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2012 California Proposition 29

From Wikipedia, the free encyclopedia

Proposition 29, the California Cancer Research Act, is a California ballot measure that was defeated by California voters at the statewide election on June 5, 2012.

The measure would have placed a $1 excise on tobacco products into a protected fund to finance medical research on smoking-related illnesses, strengthen California’s smoking prevention and cessation programs, and enforce the state’s existing tobacco laws.

The independent California Legislative Analyst's Office projected that the measure would have generated approximately $855 million in first year, declining slightly but predictably (about 3% annually due to decrease in the number of smokers) every year thereafter.[1]

The measure would have created a nine-member committee charged with administering direct revenues. This oversight committee was to be composed of cancer-research medical professionals, University of California Chancellors, and representatives of national disease advocacy groups. The measure restricted administration costs to no more than 2% of its direct tax revenues.[2]

The California Cancer Research Act was widely supported by cancer advocates, including cancer survivor Lance Armstrong and the American Cancer Society.[3]

The measure failed by a small margin of .4 percentage points. Later, in 2016, the cigarette tax was increased by the successful passage of California Proposition 56.


How CCRA revenue would have been spent

According to the independent California Legislative Analyst's Office, revenue raised by the measure would have been spent as follows:[4]

  • Approximately $75 million annually: Maintaining existing tobacco tax revenue streams to ensure that the California Proposition 99 (1988), California Proposition 10 (1998), General Fund and Breast Cancer programs funded by existing tobacco taxes are not negatively impacted by the excise tax increase;
  • 60% (approximately $468 million annually): Research of cancer and tobacco-related disease "for the purpose of grants and loans to support research into the prevention, early detection, treatments, complementary treatments and potential cures of lung cancer and other types of cancer, cardiovascular disease, emphysema and other tobacco related diseases, including but not limited to coronary heart disease, and chronic obstructive lung disease";
  • 15% (approximately $117 million annually): Facilities and capital equipment for research "for the purposes of grants and loans to provide facilities, including but not limited to those building, building leases and capital equipment as may be found necessary and appropriate by the Committee, to further biomedical, epidemiological, behavioral, health services, and other research whose primary focus is to identify and refine promising prevention, early detection, treatments, complementary treatments, rehabilitation and potential cures of lung cancer and other types of cancer, cardiovascular disease, emphysema and other tobacco related diseases";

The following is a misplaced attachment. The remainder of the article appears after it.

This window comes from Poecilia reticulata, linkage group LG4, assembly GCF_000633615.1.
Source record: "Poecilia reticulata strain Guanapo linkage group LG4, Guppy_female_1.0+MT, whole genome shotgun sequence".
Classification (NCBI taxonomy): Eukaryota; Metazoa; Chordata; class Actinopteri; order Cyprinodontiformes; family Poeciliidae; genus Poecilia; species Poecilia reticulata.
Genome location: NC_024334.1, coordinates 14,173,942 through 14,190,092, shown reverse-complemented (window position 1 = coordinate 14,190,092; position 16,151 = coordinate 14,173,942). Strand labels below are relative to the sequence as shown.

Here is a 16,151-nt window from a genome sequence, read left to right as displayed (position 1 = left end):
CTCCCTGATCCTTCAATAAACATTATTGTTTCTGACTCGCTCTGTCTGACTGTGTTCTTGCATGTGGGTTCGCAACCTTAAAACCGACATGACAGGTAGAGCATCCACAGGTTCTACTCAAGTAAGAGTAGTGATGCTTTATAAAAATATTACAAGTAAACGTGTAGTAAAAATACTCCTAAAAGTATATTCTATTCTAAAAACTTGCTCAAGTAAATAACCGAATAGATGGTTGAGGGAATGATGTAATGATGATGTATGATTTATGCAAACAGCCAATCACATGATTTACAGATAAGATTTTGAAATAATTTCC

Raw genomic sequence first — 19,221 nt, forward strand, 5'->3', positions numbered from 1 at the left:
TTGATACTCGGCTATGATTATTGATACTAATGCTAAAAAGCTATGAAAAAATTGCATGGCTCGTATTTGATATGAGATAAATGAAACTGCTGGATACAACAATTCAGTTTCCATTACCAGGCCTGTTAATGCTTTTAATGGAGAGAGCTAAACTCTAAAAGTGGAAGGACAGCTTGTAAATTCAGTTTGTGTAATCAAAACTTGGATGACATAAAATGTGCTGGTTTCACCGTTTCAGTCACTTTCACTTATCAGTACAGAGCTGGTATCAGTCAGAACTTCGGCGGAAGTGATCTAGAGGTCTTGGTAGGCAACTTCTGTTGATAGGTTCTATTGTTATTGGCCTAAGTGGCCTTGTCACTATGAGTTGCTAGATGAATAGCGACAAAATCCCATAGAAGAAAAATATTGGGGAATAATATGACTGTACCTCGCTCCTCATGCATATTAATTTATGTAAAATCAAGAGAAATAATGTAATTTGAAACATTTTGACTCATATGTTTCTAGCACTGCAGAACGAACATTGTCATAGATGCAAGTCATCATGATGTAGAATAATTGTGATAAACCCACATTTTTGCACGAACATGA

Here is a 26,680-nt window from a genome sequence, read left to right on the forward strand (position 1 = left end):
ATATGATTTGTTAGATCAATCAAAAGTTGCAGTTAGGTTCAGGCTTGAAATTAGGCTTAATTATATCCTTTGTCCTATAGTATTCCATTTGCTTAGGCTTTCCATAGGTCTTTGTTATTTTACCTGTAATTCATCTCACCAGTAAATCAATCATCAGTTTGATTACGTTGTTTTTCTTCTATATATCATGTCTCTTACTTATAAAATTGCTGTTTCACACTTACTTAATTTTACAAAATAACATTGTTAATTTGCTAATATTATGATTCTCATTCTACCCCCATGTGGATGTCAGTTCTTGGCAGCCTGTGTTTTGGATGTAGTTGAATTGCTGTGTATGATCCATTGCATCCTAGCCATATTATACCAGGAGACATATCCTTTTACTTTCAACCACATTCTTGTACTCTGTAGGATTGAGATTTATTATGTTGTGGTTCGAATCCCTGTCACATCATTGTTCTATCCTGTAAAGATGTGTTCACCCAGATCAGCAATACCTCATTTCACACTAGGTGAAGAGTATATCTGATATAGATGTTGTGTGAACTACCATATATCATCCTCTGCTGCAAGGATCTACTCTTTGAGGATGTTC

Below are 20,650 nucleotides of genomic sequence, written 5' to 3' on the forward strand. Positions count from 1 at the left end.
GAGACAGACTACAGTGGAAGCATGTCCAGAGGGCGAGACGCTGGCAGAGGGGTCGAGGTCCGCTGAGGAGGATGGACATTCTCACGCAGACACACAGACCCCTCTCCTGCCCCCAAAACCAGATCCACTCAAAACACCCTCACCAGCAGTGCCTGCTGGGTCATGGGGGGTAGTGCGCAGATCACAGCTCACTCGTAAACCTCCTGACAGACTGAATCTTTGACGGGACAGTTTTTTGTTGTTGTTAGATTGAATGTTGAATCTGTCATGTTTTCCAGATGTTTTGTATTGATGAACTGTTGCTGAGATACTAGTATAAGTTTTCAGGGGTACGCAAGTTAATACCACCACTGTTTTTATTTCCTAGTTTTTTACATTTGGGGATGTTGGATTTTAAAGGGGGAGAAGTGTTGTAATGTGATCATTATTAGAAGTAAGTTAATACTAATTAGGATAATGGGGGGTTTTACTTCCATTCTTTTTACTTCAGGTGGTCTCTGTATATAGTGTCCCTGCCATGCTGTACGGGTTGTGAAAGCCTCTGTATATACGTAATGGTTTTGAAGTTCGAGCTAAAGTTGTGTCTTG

• 20% (approximately $156 million annually): Tobacco prevention and cessation to the state’s existing tobacco control program. These funds would be divided between the California Department of Public Health (80%) and the California Department of Education (20%) for their existing programs to prevent and reduce the use of tobacco.
  • 3% (approximately $23 million annually): Tobacco law enforcement "to support law enforcement efforts to reduce cigarette smuggling, tobacco tax evasion, and counterfeit tobacco products, to reduce illegal sales of tobacco products to minors, and to enforce legal settlement provisions and conduct law enforcement training and technical assistance activities for tobacco related statues".
  • No more than 2% (approximately $16 million annually): Administration.


The measure would have created a 9-member governing committee charged with administering the fund. The California Cancer Research Act Oversight Committee was to be composed of:[5]

Ballot qualification

The California Secretary of State confirmed that The California Cancer Research Act had qualified for California’s next statewide ballot on August 24, 2010, after its supporting coalition submitted 633,453 voter signatures for verification in June 2010. To qualify, the measure required 433,971 signatures, or more.[6]

Election results

Results by county.
Results by county.
Tax on Cigarettes for Cancer Research
Choice Votes %
Referendum failed
2,592,791 50.2
Yes 2,568,715 49.8
Total votes 5,161,506 100.00
Registered voters and turnout 23,713,027


See also


  1. ^ California Legislative Analyst’s Office, January 15, 2010
  2. ^ "Full text of the California Cancer Research Act" (PDF). Archived from the original (PDF) on 2011-06-12. Retrieved 2011-04-12.
  3. ^ "Steering Committee of the Campaign to Pass the California Cancer Research Act". Archived from the original on 2011-09-11. Retrieved 2011-04-12.
  4. ^ "California Secretary of State, Qualified California Ballot Measures". Archived from the original on 2014-05-15. Retrieved 2011-04-12.
  5. ^ Full Text of the California Cancer Research Act[permanent dead link]
  6. ^ "California Secretary of State, Qualified California Ballot Measures". Archived from the original on 2014-05-15. Retrieved 2011-04-12.
  7. ^ "Archived copy" (PDF). Archived from the original (PDF) on 2012-10-18. Retrieved 2012-07-14.CS1 maint: archived copy as title (link)

External links

This page was last edited on 27 September 2020, at 16:42
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